Cloud & Data Center

Datos IO Distributed Versioning Platform Addresses Trend Toward Scale-Out Databases

By Paula Bernier, Executive Editor, TMC  |  December 09, 2015

The cloud, mobile, and social networking have transformed the requirements of data centers and databases, says Tarun Thakur, CEO and co-founder of Datos IO. Traditional relational databases, for which users need to set up schemas at the outset, are not a good match for this new, more dynamic, world, he says. A look at what’s happened with Informatica, Riverbed (News - Alert), and Veritas – all of which recently went private, eliminating $12 billion in market cap from this product category – illustrates that fact, he says, as does the rise of a new breed of database solutions like Amazon Aurora, Apache, Hadoop, SAP (News - Alert) Hana, and talend, among many others.

What’s needed, says Thakur, are distributed databases that users can scale horizontally rather than vertically. To address that need, Datos IO in September formally unveiled what it says is the industry’s first distributed versioning platform for next-generation scale-out databases.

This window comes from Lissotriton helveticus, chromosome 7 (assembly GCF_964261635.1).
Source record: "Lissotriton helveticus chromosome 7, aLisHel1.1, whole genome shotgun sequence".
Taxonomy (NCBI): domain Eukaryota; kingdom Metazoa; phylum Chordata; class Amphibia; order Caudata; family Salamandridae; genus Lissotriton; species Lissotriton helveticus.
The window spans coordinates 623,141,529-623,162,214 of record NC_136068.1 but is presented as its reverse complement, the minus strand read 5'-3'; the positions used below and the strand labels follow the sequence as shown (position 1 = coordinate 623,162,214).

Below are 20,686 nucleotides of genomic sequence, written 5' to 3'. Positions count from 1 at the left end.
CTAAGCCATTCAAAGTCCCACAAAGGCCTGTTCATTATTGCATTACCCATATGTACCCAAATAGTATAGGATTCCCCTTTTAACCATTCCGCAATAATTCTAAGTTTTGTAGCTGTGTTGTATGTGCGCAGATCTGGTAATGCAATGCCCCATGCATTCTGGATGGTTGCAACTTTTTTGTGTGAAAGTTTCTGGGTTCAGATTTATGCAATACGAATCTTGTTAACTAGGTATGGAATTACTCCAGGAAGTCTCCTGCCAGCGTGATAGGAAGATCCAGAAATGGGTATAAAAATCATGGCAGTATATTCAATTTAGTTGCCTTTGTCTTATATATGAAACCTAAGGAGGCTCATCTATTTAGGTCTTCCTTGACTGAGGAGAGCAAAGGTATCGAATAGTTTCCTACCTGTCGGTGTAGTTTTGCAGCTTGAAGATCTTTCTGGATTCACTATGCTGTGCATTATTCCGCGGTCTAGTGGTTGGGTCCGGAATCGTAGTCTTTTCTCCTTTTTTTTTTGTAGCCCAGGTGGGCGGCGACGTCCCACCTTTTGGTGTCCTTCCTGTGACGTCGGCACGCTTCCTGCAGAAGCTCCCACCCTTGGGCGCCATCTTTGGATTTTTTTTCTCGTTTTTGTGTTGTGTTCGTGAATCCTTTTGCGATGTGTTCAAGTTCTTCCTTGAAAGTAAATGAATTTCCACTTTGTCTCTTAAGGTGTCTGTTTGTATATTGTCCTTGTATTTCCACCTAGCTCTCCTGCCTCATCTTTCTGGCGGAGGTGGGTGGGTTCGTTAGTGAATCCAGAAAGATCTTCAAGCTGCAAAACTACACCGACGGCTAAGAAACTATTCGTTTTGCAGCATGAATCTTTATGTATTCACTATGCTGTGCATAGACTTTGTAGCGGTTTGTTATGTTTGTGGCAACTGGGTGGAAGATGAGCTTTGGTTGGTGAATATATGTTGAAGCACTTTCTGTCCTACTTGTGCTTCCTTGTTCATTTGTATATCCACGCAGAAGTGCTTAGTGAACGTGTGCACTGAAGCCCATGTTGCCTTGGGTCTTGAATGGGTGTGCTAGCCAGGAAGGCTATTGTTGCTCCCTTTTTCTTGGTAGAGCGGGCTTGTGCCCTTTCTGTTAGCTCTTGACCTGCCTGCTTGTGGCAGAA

Datos IO is not just another startup. The 16-month-old company already has $15.25 million in Series A funding under its belt, 19 product betas in the pipeline, seven deployments with early adopters, and four customers – including eBay (News - Alert) and Barracuda – that it can mention by name.

“We do believe we’ll have a first mover advantage,” said Thakur in a recent interview, adding that customers want to run analytics and elastic search on top of their databases.

The Datos IO platform allows for ease of deployment and scaling; cluster-consistent versioning, with support for app-centric, resilient, native formats; orchestrated repair-free restores, with no app downtime; and semantic deduplication to allow for a smaller data footprint.

Sarkar, a former Data Domain (News - Alert) (EMC), Veritas and IBM Research veteran, said Datos IO is “a company that is reinventing recovery for the new world.” Its product is slated to be generally available next year.

Edited by Kyle Piscioniere